Begging for a Solution
Nadia Kabir Barb
The man was a tragic sight. He had only one arm and one leg. As he hobbled or rather hopped from one stationary car to another in front of us begging for money, we all looked on in dismay. Both limbs seemed to have been amputated and both were from the same side of his body. I think it may have been his left arm and leg. We seemed to be drawn to this sad spectacle unable to drag our gaze from him. Somewhere in the back of my mind it occurred to me that it was astonishing that he even managed to stay upright instead of toppling over. As the lights changed and he jumped to the island in the middle of the road to avoid being run over by the sea of cars anxious to get to their destinations, I put the money back in my purse. This was Dhaka --- I was sure to see him at the same traffic lights another day.
In a city where the majority of people are living below the poverty line, seeing beggars on the streets is a common sight. It is a phenomenon that is endemic in developing societies such as ours and there does not seem to be any sign of it lessening any time soon. It is often hard to turn a blind eye to every beggar that comes knocking on the car window. We cannot ignore the fact that many of these people turn to begging as a way of scraping by and making ends meet due to their dire circumstances, however, we are also aware of the fact that many of these people are forced into a life of begging and are part of a much larger and highly organised operation. When we see the crippled young man making his way across the street, the old woman hunched and bent over, the child holding out her hand, one cannot but feel guilty especially when we compare how incredibly privileged our own lives are. We have our health, a roof over our head, food on the table and a million other blessings to count. But every time we reach into our pockets and give money, maybe what we are really doing is not helping the situation but perpetuating it and assuaging our own conscience.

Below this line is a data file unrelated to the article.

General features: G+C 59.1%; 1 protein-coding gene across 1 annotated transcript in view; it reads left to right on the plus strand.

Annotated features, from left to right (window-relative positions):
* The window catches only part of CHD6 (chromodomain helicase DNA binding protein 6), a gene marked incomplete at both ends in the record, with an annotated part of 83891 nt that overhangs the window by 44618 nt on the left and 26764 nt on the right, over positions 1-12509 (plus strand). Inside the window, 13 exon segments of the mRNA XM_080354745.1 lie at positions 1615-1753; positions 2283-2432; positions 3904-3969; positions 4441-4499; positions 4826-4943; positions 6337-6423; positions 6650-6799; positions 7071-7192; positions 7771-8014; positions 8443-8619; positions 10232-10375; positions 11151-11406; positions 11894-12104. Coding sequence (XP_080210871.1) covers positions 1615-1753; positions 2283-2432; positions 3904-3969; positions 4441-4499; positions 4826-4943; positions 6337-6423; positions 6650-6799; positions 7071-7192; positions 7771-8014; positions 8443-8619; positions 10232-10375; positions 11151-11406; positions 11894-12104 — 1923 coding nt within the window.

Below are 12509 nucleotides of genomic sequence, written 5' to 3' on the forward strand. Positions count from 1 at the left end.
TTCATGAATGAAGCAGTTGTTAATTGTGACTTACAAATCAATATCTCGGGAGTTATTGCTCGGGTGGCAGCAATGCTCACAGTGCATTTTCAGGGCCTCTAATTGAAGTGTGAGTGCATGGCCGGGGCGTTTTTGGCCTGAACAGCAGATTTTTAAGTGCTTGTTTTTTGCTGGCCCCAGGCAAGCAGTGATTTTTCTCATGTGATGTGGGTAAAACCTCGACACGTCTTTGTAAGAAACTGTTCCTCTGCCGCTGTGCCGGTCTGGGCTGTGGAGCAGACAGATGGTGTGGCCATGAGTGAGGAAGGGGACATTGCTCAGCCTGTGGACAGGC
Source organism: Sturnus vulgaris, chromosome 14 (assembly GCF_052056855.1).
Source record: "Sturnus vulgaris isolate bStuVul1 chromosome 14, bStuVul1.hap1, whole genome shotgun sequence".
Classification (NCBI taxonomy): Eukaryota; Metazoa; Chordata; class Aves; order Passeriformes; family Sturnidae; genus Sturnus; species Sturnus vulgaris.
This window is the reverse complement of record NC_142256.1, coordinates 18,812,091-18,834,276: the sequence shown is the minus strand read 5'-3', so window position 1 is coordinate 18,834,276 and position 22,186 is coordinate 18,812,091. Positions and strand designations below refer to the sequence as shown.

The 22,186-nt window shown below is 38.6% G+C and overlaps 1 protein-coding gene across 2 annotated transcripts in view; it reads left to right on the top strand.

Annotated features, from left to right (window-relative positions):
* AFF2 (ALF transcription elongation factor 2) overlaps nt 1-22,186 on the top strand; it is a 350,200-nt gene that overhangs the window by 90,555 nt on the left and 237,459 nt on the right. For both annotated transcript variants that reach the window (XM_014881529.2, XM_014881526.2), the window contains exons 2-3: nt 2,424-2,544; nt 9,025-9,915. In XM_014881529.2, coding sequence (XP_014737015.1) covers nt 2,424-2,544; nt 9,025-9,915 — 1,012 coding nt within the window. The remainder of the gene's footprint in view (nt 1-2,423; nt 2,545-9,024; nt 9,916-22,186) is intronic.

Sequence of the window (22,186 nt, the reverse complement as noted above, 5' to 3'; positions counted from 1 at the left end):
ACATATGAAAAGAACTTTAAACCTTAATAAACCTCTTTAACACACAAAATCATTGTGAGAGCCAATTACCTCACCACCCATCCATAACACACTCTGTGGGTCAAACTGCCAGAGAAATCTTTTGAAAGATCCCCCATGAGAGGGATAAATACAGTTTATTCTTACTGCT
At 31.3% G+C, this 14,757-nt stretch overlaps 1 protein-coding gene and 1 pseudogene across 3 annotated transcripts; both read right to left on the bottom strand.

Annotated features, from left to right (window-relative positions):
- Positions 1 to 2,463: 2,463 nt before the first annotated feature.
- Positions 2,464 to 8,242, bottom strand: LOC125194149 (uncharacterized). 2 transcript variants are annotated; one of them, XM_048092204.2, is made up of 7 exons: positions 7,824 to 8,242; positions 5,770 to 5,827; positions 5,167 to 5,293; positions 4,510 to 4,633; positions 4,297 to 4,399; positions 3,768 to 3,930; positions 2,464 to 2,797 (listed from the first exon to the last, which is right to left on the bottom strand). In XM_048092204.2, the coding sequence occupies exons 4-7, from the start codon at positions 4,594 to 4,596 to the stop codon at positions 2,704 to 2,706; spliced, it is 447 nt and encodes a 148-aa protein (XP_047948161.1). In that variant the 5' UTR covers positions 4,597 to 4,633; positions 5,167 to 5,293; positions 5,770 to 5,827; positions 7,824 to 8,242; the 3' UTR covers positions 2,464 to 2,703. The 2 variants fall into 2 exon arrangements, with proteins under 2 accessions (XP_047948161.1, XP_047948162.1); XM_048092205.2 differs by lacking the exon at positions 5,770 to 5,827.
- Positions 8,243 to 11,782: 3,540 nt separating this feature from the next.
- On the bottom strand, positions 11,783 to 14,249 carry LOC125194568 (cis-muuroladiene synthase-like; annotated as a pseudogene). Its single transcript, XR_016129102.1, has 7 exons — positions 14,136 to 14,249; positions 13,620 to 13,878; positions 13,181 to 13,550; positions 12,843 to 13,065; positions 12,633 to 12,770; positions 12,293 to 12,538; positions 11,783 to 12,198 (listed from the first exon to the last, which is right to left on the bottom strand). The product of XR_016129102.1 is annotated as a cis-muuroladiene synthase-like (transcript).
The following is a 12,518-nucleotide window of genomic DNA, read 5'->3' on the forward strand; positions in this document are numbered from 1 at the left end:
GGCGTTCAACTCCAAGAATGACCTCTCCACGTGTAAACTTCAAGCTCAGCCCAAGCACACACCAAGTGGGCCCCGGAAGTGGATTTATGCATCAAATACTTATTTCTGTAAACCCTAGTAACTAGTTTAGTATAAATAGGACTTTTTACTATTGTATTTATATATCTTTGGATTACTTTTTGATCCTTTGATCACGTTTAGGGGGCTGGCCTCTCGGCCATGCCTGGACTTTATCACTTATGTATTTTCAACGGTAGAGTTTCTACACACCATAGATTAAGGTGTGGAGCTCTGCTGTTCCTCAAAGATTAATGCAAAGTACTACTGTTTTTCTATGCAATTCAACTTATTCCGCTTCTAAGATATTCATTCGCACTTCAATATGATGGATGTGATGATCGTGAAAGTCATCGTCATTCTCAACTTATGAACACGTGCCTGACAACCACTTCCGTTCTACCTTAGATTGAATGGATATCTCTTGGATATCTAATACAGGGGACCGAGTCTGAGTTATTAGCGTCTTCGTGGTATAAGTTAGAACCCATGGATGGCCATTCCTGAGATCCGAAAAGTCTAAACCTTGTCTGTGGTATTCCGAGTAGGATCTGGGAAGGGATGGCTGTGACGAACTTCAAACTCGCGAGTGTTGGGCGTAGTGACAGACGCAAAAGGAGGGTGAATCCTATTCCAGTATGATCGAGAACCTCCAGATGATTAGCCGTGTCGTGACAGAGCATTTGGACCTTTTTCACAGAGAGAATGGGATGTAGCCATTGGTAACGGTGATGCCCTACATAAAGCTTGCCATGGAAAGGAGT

It is quite galling to think that begging has become yet another profession similar to that of a street hawker or peddler. These days I find myself buying popcorn, face towels, lozenges etc. from the streets whether I need them or not as these people are at least trying to earn a living rather than begging. In some cases people would far rather beg for a living than try and earn money through hard work. A friend of mine told me how she had offered a woman with a child a job in a factory. The woman made an excuse about not being to leave her child behind but when my friend mentioned that there was a crèche at the factory and the child would be looked after, she ran away! I also remember when I was growing up; hearing about two beggars who used to come to our neighbourhood hoping to collect alms. I even recall seeing them on a few occasions. One was thin and scrawny and always wore a torn lungi and vest. The other looked healthy, well fed and seemed to have clean clothes on whenever I saw him. Coincidentally they were both disabled as they walked with the aid of crutches and had the use of only one leg. A few neighbours decided to help these two men by offering to give them a lump sum of money to set up a shop or start up a small business. The first beggar took this gratefully and opened up a little paan shop down the road. Even after I left Dhaka, every year when I came back, I would see him sitting in his shop selling his paan, cigarettes, tea and biscuits. In fact the last I heard, he had passed away a few years ago and his sons had taken over from him. At least he held his head high and made something of his life. However, the other beggar refused the money and stated that it was more profitable for him to go from area to area begging rather than slog all day in a 'moodir dokan'. As one can imagine this did not sit well with those offering to help him and in future days, they did not open their doors to him when he came knocking. Every now and then I wonder what became of him.